Graphics that are created by a paint program, a scanning program, or a digital camera are made up of a grid of differently colored squares called pixels. The more pixels a graphic has, the more detail it shows.
The resolution of a picture is expressed in pixels per inch (ppi). Every picture has a finite number of pixels. Scaling a picture larger decreases the resolution (fewer ppi). Scaling the picture smaller increases the resolution (more ppi).
If your picture resolution is too low, it will be printed more blocky. If the picture resolution is too high, the file size of the publication becomes unnecessarily large, and it takes a longer time to open, edit, and be printed. Pictures with more than 1,000 ppi may not be printed at all.
If the resolution of the picture is greater than what the printer is able to print (for example, an 800-ppi picture on a 300-ppi printer), the printer takes more time to process the image data without showing any more detail in the printed piece. Try to match the picture resolution to the resolution of the printer.
Color pictures that you plan to have printed by a commercial printer should be between 200 and 300 ppi. Your pictures can have higher resolution — up to 800 ppi — but they should not have a lower resolution.
NOTE: You sometimes may see picture resolution expressed as dots per inch (dpi) instead of ppi. These terms are often used interchangeably.
A picture contains the same amount of information whether you scale it larger or smaller in your publication. If you want more details in your picture to appear as you enlarge it, you need to start with a picture that has a higher effective resolution.
Every picture in your publication has an effective resolution that takes into account the original resolution of the graphic and the effect of scaling it in Publisher. For example, a picture with an original resolution of 300 ppi that has been scaled 200 percent larger has an effective resolution of 150 ppi.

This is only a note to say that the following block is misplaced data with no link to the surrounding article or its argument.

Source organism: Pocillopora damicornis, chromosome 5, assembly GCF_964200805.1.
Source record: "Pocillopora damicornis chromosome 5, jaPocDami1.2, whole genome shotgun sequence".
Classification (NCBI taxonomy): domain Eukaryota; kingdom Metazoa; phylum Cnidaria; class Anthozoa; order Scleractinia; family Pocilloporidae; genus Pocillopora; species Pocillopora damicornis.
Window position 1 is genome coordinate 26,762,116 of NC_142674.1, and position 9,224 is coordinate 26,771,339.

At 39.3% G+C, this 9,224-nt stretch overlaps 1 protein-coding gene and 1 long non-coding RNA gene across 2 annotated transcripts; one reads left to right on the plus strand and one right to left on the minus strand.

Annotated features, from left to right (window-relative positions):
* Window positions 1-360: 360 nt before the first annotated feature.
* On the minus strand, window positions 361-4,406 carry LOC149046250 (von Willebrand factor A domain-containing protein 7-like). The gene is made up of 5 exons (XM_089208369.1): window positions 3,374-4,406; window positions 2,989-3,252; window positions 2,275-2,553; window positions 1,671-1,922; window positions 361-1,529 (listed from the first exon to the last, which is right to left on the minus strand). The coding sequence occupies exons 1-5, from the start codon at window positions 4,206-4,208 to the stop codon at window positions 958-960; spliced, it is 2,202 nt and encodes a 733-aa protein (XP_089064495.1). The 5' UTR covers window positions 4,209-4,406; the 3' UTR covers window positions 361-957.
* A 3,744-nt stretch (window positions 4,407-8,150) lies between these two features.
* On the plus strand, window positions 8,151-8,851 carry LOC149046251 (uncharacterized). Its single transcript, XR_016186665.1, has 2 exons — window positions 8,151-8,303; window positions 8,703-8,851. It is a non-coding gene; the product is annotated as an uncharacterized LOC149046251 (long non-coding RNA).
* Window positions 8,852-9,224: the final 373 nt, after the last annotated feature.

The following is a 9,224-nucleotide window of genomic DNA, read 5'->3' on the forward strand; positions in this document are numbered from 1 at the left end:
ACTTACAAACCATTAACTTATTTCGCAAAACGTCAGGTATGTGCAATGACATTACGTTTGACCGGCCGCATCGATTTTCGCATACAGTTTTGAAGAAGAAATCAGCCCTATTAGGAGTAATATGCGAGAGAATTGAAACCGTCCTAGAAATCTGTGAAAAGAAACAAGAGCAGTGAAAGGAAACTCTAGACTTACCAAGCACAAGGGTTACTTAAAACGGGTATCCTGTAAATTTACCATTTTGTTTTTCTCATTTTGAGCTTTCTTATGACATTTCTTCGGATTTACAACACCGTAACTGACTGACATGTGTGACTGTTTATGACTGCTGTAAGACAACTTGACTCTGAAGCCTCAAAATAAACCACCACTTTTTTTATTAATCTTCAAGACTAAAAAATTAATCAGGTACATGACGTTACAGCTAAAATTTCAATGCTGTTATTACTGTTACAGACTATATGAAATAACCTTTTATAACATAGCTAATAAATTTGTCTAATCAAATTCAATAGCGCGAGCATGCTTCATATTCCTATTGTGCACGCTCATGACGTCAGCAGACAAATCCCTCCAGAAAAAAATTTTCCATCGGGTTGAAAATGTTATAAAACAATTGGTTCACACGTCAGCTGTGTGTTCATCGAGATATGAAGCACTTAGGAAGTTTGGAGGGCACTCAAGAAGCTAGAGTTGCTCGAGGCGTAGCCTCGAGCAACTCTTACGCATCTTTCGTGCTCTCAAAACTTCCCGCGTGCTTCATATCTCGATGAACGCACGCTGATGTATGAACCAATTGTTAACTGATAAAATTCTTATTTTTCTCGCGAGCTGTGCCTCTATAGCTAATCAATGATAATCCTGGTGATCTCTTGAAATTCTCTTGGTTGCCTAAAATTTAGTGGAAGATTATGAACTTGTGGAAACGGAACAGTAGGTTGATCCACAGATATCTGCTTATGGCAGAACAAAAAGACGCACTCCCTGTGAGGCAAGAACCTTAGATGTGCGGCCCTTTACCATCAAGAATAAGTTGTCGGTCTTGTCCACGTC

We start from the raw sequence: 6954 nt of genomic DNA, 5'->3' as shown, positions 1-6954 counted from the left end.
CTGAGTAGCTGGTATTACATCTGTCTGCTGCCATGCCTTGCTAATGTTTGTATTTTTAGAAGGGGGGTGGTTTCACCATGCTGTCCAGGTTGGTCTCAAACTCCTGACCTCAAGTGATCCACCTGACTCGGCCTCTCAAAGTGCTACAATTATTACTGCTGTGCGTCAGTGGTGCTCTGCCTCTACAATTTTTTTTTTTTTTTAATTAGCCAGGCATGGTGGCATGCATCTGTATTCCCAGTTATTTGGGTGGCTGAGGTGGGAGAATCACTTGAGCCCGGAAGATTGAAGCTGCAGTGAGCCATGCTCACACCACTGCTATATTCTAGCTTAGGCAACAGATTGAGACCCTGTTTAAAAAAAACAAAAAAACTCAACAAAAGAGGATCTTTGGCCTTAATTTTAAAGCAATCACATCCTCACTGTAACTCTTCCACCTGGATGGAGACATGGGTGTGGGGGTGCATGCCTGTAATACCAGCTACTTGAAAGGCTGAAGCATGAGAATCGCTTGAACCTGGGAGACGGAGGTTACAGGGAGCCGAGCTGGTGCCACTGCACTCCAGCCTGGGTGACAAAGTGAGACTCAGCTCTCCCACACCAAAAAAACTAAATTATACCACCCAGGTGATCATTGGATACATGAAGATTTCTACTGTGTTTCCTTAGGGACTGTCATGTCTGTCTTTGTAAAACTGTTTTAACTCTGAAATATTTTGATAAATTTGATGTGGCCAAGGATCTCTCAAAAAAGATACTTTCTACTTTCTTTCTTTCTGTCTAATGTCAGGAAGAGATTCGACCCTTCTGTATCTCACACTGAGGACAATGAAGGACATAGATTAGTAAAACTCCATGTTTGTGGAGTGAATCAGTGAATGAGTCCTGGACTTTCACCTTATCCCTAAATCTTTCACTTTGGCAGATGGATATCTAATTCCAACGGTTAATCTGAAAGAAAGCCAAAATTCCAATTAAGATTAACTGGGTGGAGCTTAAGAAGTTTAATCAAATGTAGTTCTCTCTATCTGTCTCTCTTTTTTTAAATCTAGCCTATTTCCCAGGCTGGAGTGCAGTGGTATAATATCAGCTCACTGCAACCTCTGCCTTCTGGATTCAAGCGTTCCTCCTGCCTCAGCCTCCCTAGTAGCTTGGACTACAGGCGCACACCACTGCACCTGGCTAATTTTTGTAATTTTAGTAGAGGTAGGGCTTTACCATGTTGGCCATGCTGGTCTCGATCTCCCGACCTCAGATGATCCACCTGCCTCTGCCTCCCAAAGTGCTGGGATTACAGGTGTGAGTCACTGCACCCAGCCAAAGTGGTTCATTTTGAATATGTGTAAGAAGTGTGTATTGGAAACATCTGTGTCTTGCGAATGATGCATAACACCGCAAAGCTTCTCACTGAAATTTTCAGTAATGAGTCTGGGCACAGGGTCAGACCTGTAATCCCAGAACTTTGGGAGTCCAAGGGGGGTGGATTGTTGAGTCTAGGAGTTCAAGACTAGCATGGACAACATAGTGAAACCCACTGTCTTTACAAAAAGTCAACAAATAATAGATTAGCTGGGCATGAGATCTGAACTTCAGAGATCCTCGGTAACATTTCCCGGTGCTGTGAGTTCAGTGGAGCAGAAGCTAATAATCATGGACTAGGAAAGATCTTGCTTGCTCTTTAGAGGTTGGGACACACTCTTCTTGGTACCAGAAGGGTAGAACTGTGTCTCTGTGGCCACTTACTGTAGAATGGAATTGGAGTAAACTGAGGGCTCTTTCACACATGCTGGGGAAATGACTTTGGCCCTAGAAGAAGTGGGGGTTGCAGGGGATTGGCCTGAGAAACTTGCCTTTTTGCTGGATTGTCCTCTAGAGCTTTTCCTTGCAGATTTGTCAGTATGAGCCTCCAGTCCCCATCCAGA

To find the effective resolution of a picture in your publication, do the following:
- On the Tools menu, click Graphics Manager.
- In the Graphics Manager task pane, under Select a picture, click the arrow next to the picture, and then click Details.
- In the Details window, the Effective Resolution field displays the resolution in dots per inch (dpi).
Reducing high-resolution graphics
If you have just a few graphics whose resolution is too high, you may have no problem printing them. If you have several high-resolution graphics, your publication will be printed more efficiently if you reduce their resolutions.
IMPORTANT: Before you reduce the resolution of a graphic, consult with your commercial printing service about the resolution that you need.
In Publisher, you can reduce the resolution of one, several, or all pictures by compressing them.
- In Publisher, select one or more pictures whose resolution you want to reduce, right-click one of them, and then clickFormat Picture.
- In the Format Picture dialog box, click the Picture tab.
- Click Compress.
- In the Compress Pictures dialog box, under Target Output, click Commercial printing.
- Under Apply compression settings now, choose whether you want to compress all pictures in the publication or only the pictures that you selected, and then click OK.
- If a message appears asking if you want to apply picture optimization, click Yes.
A 300-ppi version of the same picture or pictures replaces the high-resolution original picture or pictures.